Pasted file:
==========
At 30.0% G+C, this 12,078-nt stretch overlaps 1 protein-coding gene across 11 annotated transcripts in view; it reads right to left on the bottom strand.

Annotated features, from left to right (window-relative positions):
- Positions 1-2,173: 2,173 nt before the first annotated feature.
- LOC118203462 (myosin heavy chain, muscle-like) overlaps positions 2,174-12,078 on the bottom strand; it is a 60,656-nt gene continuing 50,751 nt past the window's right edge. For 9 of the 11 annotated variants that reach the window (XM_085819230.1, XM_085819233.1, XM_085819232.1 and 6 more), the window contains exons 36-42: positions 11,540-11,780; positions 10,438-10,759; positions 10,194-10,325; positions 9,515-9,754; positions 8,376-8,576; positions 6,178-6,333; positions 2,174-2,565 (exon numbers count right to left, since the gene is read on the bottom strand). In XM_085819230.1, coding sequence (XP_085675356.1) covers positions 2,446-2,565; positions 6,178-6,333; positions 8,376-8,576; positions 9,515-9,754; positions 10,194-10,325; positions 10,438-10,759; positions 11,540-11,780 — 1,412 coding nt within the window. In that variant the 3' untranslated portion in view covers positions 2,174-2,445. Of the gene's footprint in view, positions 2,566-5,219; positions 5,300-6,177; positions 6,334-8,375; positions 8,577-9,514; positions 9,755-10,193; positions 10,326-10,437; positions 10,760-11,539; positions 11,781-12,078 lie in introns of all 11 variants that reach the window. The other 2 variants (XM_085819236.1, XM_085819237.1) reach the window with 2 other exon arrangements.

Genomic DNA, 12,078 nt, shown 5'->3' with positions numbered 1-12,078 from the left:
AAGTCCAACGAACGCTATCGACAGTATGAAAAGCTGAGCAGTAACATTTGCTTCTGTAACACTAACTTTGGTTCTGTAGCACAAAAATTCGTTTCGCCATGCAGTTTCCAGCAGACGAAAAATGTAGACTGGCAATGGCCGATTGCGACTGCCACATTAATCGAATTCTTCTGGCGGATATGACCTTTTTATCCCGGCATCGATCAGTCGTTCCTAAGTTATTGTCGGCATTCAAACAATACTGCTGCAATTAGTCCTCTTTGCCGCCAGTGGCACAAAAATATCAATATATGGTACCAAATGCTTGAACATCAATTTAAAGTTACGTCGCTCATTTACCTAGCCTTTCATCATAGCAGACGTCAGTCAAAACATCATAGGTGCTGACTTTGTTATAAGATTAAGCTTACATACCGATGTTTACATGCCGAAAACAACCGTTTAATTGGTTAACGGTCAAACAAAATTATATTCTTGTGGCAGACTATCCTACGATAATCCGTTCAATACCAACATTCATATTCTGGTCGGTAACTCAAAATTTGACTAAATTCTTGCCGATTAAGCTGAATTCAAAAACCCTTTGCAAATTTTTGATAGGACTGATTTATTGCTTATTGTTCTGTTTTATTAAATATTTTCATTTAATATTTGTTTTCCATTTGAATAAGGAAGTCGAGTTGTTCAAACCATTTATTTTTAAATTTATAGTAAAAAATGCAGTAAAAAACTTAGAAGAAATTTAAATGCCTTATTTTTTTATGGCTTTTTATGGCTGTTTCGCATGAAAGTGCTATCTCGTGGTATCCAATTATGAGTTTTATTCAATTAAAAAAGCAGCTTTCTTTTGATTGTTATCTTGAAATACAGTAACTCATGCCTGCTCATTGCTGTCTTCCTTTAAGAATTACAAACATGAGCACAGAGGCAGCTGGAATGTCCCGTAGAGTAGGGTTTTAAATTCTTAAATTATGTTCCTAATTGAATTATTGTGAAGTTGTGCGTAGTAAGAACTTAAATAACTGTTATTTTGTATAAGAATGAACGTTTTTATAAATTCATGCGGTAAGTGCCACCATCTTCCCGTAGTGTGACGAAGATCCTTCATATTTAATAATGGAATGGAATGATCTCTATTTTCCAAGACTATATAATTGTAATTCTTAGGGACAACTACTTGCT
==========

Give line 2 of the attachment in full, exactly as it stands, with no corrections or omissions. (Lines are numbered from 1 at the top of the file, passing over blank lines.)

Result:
Annotated features, from left to right (window-relative positions):